parsley: A fast parser combinator library backed by Typed Template Haskell

[ bsd3, library, parsing ] [ Propose Tags ]

Parsley is a staged selective parser combinator library, which means it does not support monadic operations, and relies on Typed Template Haskell to generate very fast code. Currently there are no error messages but there are plans for this in the works.

Based on the work found in <em>Staged Selective Parser Combinators</em> (Willis et al. 2020)

While this library adheres to the Haskell PVP, it additionally enforces an additional constraint: the version M.I.m.p represents a breaking change to the user API M, a breaking change to the internal API I (which will not affect most users), an addition to either API m, and patches or performance improvements p. As such, users should feel free to bound themselves on the next M version of the library as opposed to the second I version if they do not make use of the Parsley.Internal package or any of its children.

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Dependencies array (>=0.5.2 && <0.6), base (>=4.10 && <4.16), bytestring (>=0.10.8 && <0.12), containers (==0.6.*), dependent-map (>=0.4.0 && <0.5), dependent-sum (>=0.7.1 && <0.8), ghc-prim (>=0.5.3 && <1), hashable (>= && <1.4), mtl (>=2.2.1 && <2.3), pretty-terminal (>=0.1.0 && <0.2), template-haskell (>=2.14 && <3), text (>=1.2.3 && <1.3), unordered-containers (>=0.2.13 && <0.3) [details]
License BSD-3-Clause
Author Jamie Willis, Parsley Contributors
Maintainer Jamie Willis <>
Category Parsing
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Source repo head: git clone
Uploaded by j_mie6 at 2021-06-10T17:03:19Z
Downloads 113 total (113 in the last 30 days)
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Status Hackage Matrix CI
Docs available [build log]
Last success reported on 2021-06-11 [all 1 reports]


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What is Parsley?

Parsley is a very fast parser combinator library that outperforms the other libraries in both the parsec family, as well as Happy. To make this possible, it makes use of Typed Template Haskell to generate the code for the parsers.

How do I use it? Hackage Version Dependent repos (via

Parsley is distributed on Hackage, and can be added by depending on the package parsley.

The version policy adheres to the regular Haskell PVP, but the two major versions are distinguished in Parsley: the first is the User API major version, which represents backwards incompatible changes in the regular PVP sense that could affect any users of the library; the second version is the Internal API major version, which would only effect users who use part of the internal parsley modules. As such, for people that are not explicitly importing anything from Parsley.Internal, or its submodules, the second major version does not matter: and would be compatible, for instance.

To use it, you'll need to write you parsers in another file from where they will be used: this is due to Template Haskell.

How does Parsley being a Staged Selective library change its use?

By being a Selective Parser Combinator library, Parsley does not support monadic operations such as (>>=) or return. Instead, the most powerful operations are select or branch. Most monadic power can be recovered using the functionality provided by Parsley.Register, as well as the selectives.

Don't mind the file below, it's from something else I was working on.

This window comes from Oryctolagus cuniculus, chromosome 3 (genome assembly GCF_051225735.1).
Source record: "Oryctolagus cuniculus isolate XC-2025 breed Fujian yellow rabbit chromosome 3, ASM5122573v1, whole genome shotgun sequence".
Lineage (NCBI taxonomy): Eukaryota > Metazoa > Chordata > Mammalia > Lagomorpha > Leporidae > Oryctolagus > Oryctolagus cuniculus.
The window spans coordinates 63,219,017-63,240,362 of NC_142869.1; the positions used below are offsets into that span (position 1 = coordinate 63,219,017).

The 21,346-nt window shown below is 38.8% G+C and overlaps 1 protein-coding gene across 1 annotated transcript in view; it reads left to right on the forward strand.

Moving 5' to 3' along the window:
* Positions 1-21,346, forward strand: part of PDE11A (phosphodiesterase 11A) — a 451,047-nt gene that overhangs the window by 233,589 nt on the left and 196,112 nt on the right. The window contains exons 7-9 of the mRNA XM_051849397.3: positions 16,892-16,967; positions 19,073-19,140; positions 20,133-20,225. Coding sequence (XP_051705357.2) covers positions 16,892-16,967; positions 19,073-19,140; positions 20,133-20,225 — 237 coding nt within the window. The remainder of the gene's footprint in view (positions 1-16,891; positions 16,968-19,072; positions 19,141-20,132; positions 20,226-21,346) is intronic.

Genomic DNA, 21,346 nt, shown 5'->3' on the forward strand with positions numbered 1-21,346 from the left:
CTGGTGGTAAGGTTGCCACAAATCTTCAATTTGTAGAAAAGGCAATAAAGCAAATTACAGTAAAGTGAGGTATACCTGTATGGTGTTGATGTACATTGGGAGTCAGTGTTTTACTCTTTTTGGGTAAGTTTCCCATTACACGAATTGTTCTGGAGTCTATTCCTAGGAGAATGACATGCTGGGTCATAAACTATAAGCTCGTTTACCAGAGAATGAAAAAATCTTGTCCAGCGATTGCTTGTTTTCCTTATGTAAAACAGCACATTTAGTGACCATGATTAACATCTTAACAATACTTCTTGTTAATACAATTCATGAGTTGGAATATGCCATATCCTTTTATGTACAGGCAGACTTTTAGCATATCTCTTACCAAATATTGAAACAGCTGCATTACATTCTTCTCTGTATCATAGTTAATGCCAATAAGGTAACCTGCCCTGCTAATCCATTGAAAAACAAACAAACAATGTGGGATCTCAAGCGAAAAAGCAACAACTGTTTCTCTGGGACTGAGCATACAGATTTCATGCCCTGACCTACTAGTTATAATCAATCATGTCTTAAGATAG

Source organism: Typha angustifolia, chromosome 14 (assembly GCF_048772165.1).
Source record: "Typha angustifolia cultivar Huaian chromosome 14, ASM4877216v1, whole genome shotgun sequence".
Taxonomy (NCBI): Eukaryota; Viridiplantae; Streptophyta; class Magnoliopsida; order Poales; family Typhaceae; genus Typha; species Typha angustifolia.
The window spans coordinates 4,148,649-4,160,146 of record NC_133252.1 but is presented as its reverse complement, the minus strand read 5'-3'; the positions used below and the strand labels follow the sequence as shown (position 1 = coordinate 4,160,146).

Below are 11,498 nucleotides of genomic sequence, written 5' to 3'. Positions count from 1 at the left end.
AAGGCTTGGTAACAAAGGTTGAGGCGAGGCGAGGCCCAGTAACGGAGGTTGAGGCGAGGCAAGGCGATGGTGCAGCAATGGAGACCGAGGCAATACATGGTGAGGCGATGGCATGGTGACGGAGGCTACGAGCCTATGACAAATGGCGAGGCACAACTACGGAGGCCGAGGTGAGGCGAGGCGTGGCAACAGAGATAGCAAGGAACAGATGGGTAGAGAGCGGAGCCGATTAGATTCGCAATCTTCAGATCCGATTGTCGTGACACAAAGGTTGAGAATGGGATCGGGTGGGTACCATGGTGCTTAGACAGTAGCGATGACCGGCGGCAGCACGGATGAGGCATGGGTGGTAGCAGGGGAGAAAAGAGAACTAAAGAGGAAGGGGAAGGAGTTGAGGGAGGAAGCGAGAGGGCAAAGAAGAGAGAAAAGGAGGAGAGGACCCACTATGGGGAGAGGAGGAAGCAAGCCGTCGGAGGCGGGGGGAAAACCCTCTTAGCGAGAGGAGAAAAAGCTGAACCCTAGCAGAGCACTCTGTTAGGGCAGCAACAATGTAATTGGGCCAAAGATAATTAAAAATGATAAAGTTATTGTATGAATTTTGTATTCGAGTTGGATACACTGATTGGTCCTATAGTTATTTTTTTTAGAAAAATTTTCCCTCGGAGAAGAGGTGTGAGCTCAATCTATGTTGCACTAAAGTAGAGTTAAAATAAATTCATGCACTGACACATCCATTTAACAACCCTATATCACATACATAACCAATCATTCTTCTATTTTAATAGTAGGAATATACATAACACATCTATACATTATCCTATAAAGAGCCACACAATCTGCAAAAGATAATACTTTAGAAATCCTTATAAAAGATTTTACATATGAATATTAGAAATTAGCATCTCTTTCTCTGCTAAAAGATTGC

The reason monads are not supported is because of the Staging: Parsley parsers are compiled ahead of time to produce fast code, but this means the entirety of the parser must be known before any input is provided, ruling out dynamic monadic operations. The use of staging (in this instance provided by Typed Template Haskell) means that the signatures of the combinators do not correspond to their counterparts in other libraries: they don't use raw values, they use code of values. A consequence of this is that Parsley does not implement instances of Functor, Applicative, Alternative, or indeed Selective; do-notation also cannot be used even with ApplicativeDo, except perhaps if RebindableSyntax is used.

Code is provided to the combinators by way of the datatype WQ (or Defunc if you're feeling fancy), which pairs a normal value with its Haskell code representation:

data WQ a = WQ a (Code a)

This gives us combinators like:

pure :: WQ a -> Parser a
satisfy :: WQ a -> Parser a

char :: Char -> Parser a
char c = satisfy (WQ (== c) [||(== c)||])

Using WQ explicitly like this can get annoying, which is what the parsley-garnish package is for! Currently, the garnish provides one plugin called OverloadedQuotes, which replaces the behaviour of the default Untyped Template Haskell quotes in a file so that they produce one of WQ or Defunc. See the Parsley.OverloadedQuotesPlugin module in the parsley-garnish package for more information.

How does it work?

In short, Parsley represents all parsers as Abstract Syntax Trees (ASTs). The representation of the parsers the users write is called the Combinator Tree, which is analysed and optimised by Parsley. This representation is then transformed into an Abstract Machine in CPS form, this is analysed further before being partially evaluated at compile-time to generate high quality Haskell code. For the long version, I'd recommend checking out the paper!

Bug Reports

If you encounter a bug when using Parsley, try and minimise the example of the parser (and the input) that triggers the bug. If possible, make a self contained example: this will help me to identify the issue without too much issue. It might be helpful to import Parsley.Internal.Verbose to provide a debug dump that I can check out.



For talks on how writing parsers changes when using Parsley see either of these:

For the technical overview of how Parsley works: